A new analysis by the Bank of America Institute (BOA) has been released to investigate the surge in housing costs throughout the United States. According to the research conducted internally, the study found that the median rent payment increased by 8% YoY in February 2023, while mortgages increased at a rate of 7% YoY.
The analysis breaks down this data by region and city, revealing variations of this data by geography. Tampa and Phoenix, two Sun Belt cities, experienced the highest rent increases, with growth rates of 26% and 23%, respectively. In contrast, San Francisco had a low YoY growth rate of 2.5%.
The Institute’s economists provide four plausible explanations for the regional variations. Firstly, people’s migration trends between states during the pandemic saw a shift from California and Illinois to Arizona, Florida, and Texas. Secondly, the Sun Belt markets still offer more reasonably priced housing options, even with the rise in home prices and rents. Thirdly, the Sun Belt markets have been creating more jobs than other regions, surpassing the national average since the pandemic began. Lastly, the surge in high-paying jobs, such as those in technology and finance, in the Sun Belt region has led to an increase in local housing demand and prices.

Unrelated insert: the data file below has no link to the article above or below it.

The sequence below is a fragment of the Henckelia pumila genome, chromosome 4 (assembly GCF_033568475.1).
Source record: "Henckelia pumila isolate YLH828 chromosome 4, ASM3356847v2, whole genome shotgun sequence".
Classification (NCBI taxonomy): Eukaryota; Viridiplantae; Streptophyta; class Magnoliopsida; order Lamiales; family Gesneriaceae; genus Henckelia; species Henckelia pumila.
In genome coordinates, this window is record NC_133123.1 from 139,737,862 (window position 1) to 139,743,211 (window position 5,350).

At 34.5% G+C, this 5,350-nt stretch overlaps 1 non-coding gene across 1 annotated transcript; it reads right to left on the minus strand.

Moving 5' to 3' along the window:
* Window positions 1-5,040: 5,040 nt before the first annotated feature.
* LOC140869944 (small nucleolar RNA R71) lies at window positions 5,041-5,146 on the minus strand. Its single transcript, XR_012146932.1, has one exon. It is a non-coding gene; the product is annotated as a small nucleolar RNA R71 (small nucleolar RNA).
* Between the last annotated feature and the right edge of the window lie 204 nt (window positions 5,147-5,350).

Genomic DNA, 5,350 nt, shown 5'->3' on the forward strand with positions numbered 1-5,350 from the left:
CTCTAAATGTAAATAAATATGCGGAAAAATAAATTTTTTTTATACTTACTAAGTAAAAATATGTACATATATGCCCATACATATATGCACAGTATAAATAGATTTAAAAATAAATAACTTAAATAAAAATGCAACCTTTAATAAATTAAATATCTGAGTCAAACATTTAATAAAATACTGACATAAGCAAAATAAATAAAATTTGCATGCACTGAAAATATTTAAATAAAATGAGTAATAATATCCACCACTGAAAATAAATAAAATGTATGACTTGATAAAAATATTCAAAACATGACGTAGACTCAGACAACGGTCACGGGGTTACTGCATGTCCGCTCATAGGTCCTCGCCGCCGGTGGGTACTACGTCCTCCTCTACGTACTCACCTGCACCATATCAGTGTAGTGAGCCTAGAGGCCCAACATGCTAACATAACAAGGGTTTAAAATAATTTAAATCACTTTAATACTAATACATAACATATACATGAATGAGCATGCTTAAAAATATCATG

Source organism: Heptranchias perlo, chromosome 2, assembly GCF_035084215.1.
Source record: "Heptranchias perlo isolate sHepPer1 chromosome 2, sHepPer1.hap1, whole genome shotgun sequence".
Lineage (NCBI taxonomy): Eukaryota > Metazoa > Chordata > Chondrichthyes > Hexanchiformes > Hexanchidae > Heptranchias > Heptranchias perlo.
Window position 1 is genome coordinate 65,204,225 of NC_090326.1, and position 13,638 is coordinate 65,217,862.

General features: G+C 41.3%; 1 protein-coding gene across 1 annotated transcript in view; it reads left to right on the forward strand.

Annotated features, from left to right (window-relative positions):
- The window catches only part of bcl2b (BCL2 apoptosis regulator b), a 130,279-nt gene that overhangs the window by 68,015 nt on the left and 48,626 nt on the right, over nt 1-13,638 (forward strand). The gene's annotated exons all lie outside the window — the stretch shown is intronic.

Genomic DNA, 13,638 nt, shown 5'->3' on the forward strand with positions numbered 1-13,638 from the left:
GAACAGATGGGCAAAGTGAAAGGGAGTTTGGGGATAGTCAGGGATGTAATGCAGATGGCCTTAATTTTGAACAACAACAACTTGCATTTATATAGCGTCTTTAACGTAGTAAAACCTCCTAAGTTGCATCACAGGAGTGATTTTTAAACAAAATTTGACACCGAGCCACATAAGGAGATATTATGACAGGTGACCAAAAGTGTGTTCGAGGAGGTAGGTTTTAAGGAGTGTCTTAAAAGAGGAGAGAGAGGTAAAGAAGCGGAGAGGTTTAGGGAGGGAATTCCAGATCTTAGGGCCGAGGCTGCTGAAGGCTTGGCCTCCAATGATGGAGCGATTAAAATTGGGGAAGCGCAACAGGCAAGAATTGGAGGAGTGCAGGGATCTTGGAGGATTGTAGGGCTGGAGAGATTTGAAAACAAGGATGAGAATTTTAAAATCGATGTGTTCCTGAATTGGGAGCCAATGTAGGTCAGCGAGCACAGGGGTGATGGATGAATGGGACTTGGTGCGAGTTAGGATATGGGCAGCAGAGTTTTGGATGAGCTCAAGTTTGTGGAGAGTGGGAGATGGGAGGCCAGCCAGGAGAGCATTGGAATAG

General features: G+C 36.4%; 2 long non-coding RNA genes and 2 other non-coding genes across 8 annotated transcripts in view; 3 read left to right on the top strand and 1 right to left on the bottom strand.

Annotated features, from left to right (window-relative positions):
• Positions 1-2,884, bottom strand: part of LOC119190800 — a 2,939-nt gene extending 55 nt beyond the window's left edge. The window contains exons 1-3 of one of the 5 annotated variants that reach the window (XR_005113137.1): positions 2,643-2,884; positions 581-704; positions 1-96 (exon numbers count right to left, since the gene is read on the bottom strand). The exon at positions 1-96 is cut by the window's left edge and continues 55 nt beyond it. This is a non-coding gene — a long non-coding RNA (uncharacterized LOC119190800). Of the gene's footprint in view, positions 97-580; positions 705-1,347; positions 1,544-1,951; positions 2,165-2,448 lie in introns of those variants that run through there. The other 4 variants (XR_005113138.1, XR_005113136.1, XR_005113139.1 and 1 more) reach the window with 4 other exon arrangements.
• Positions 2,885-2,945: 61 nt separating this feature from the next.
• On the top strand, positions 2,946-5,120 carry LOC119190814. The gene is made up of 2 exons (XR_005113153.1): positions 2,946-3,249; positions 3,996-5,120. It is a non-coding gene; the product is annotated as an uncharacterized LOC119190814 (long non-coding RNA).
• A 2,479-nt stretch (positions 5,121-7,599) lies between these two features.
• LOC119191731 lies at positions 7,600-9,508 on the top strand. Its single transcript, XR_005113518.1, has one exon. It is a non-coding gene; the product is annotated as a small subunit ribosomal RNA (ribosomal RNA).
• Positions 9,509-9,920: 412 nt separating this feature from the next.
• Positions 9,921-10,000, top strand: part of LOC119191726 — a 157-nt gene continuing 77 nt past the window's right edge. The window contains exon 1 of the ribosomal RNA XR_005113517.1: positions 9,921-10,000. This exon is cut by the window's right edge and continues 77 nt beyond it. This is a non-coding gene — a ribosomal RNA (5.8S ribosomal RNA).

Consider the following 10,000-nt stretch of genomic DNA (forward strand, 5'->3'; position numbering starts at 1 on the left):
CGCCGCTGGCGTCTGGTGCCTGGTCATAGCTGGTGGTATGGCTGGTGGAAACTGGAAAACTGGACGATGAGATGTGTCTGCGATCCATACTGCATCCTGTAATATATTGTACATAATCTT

Anna Zhou, the Economist for Bank of America Institute, explained that although housing costs are increasing across the United States, the impact is not uniform across all regions. Zhou believes that a region’s population and employment growth are the primary factors driving its housing market. This could explain why many Sun Belt cities are experiencing a YoY increase in rents of over 20%.
The analysis drew on exclusive data covering 67 million accounts, which amounted to $4.2 trillion in payments and $1.4 trillion in consumer wealth management deposits in 2022. The study shows that the housing market continues to be a major concern for Americans, with significant variations by region and city. The BOA Institute’s analysis sheds light on the factors driving these regional differences and highlights the need for policymakers and market participants to pay attention to the dynamics of the housing market across the country.